On Thursday, Prime Minister Mostafa Madbouly launched the first phase of the “Cairo Bike” project.
The first public system for shared bikes in Egypt, which is being implemented in cooperation between Cairo Governorate, the UN Human Settlements Program and the Swiss Drosos Foundation.
The idea of the bike-sharing system is based on the city having a large network of points where bikes are available for public use, and this system is managed by a mobile application or other payment methods – such as prepaid cards – to suit all categories at low prices.
The system will be first available in downtown cairo in the first phase and will be gradually expanded later.
The project aims to reduce traffic congestion, reduce pollution, encourage the use of economic alternatives for transportation (low cost) and to reduce the time used in daily trips for the transportation user.
A big feature is to also enhance the safety of bicycle users through the creation of experimental tracks at a length of 2 km, to be integrated with public and private transportation.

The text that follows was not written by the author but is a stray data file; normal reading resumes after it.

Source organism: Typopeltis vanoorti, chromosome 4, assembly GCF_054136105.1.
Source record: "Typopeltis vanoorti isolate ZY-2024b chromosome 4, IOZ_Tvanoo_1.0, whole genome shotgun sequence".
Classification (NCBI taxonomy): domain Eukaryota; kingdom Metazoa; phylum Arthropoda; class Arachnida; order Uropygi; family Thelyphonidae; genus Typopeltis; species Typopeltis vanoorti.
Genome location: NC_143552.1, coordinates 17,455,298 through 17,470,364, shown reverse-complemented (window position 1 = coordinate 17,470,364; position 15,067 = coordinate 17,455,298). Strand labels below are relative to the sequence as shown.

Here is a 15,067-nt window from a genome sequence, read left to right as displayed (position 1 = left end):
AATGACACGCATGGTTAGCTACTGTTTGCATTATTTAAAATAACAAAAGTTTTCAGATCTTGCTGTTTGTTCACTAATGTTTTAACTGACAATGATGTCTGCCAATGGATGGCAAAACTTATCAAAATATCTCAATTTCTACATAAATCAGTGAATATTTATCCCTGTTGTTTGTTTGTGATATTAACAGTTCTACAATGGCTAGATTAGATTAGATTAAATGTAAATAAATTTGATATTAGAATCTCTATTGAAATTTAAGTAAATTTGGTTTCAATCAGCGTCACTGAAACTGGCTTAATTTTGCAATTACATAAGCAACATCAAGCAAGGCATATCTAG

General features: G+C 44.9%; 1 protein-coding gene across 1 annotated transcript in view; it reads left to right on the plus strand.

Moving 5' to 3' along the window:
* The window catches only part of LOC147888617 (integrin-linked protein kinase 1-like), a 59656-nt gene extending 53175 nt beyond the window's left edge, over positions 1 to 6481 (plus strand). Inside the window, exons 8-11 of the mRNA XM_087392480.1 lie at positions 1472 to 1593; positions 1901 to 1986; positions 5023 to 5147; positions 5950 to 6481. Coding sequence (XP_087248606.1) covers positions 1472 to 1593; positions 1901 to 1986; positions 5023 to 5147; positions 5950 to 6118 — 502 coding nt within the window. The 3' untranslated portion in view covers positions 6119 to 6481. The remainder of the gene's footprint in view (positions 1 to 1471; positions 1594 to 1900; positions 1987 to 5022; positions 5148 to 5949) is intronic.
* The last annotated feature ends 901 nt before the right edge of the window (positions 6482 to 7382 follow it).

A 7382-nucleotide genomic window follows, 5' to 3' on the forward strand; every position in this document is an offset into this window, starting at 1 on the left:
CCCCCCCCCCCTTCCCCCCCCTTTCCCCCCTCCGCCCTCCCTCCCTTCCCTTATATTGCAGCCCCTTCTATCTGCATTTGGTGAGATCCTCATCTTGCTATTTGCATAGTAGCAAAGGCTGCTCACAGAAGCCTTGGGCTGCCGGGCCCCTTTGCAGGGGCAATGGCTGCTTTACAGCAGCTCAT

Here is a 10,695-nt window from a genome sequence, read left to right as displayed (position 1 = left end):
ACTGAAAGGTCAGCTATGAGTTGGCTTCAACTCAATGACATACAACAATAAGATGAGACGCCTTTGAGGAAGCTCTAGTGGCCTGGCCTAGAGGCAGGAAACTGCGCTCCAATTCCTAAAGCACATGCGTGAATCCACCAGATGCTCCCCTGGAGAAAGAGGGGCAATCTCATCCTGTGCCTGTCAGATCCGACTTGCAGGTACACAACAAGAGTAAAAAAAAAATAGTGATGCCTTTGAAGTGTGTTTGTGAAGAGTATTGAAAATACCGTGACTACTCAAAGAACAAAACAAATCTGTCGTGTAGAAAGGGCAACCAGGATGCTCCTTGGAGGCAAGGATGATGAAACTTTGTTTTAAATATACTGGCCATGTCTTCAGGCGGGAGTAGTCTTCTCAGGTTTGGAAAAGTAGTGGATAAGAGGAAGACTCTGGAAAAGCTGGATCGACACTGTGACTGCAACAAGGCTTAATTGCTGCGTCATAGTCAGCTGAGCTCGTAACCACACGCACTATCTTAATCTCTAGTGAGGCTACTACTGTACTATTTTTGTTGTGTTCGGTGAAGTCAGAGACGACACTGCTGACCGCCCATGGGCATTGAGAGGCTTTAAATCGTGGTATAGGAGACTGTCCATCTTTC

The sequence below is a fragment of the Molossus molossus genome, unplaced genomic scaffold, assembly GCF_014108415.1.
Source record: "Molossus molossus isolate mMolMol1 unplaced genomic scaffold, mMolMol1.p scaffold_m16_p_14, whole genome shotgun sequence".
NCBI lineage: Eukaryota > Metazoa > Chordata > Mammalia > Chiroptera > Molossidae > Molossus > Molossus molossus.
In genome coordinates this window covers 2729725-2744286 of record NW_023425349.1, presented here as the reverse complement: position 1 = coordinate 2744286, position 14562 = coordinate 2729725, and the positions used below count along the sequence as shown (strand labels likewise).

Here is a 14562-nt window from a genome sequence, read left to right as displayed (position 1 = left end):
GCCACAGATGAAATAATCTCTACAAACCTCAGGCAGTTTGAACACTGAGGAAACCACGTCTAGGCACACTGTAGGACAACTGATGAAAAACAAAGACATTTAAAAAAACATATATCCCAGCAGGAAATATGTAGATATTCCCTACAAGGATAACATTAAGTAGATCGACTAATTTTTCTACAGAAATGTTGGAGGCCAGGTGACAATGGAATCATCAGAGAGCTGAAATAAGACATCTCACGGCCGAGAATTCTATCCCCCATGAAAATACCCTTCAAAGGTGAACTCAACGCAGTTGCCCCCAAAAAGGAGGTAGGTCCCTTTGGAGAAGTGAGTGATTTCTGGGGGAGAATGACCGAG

The system is supplied and operated by an Egyptian consortium and a Danish company with previous experience in more than 70 cities around the world and a network of more than 16,000 bicycles.
The project is funded by the Swiss Drosos Foundation, and is technically supported and supervised by the Institute for Transport and Development Policy (ITDP) and the UN Human Settlements Program (UNHABITAT).
The first stage of the cycle paths in downtown Cairo is set up to represent a first step in a journey of gradual cultural change and a journey of learning.
This project is being implemented in several phases, starting with the pilot phase, then the first phase, which was opened Thursday and contains 250 bicycles and 25 stations in downtown Cairo and the surrounding areas. While in the second phase the number of bikes will be raised to 500 in 45 neighborhoods.
The project includes the supply, installation, operation and maintenance of the bicycle sharing system.
The bikes have the global positioning system GPS to ensure optimal management and security, and the stations are scheduled to cover strategic locations and points and many metro and bus stations.
The price starts from one Egyptian pound per hour, with many subscription packages and different payment methods are available.